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INVESTIGATION

Police say 3 men posed no real threat

By Kristen Wyatt and Lara Jakes Jordan
Associated Press / August 27, 2008
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DENVER - Three men arrested in the Denver area this week - including one found with high-powered rifles, three fake IDs, and two wigs in a truck - did not pose a true threat to Barack Obama at this week's Democratic National Convention, authorities said yesterday.

The men arrested Sunday face drug and gun charges but have not been charged with threatening to assassinate Obama or with other national security-related crimes, US Attorney Troy A. Eid said.

Claims by the men that they planned to assassinate Obama this week "cannot be independently verified," though an investigation is ongoing, Eid said at a news conference. He dubbed the men "meth abusers" who are alleged to have made threats against the candidate.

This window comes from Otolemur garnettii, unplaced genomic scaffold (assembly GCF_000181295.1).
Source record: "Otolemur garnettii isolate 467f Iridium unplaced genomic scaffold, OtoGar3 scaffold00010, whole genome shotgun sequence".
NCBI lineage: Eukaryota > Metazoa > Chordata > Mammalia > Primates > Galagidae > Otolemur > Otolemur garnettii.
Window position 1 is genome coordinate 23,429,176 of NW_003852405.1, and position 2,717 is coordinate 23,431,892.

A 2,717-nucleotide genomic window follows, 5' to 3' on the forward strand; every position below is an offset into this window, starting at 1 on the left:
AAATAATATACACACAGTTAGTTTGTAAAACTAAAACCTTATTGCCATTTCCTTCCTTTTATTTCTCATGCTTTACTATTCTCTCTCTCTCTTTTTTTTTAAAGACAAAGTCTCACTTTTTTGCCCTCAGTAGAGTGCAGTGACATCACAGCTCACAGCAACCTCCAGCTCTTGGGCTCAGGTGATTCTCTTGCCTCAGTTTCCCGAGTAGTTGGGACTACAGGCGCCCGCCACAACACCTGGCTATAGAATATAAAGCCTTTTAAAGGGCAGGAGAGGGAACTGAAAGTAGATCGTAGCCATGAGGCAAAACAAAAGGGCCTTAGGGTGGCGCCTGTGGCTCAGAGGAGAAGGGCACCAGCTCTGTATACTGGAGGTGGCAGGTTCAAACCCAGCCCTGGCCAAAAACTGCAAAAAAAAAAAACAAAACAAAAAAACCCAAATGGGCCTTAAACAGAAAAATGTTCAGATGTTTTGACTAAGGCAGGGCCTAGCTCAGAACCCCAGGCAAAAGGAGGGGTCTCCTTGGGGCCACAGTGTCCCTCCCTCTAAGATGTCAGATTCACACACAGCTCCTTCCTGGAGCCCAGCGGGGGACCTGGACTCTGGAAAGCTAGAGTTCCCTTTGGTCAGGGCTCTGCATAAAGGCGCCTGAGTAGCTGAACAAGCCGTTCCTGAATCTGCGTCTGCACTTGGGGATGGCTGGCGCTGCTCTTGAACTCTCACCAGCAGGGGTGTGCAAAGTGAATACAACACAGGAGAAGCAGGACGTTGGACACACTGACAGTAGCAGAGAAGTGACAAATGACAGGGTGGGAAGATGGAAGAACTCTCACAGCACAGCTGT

Obama is to become the first black nominee for president by a major party at this week's convention.

One of the men arrested, Nathan Johnson, told a Denver TV station that others involved in the case had made racist statements regarding Obama and had discussed killing him on Thursday, the day of his acceptance speech.

"He don't belong in political office. Blacks don't belong in political office. He ought to be shot," Johnson told KCNC-TV Monday in an interview from jail, where he was being held on drug charges.

When asked whether he felt there was a plot to kill Obama, Johnson said, "Looking back at it, I don't want to say yes, but I don't want to say no." He said he wasn't involved in any plot.

Also arrested were the driver, Tharin Gartrell, 28, and Shawn Robert Adolf, 33. Adolf jumped out a sixth-story window of a hotel when police arrived Sunday. He broke his ankle in the fall but tried to run before police found him a short distance away.

By yesterday, Johnson was declining media requests for interviews. He did not speak at a hearing where bond was set at $10,000.

The low bond amount suggested that authorities had dismissed a real threat to Obama.

"We're absolutely confident there is no credible threat to the candidate, the Democratic National Convention, or the people of Colorado," Eid said earlier.

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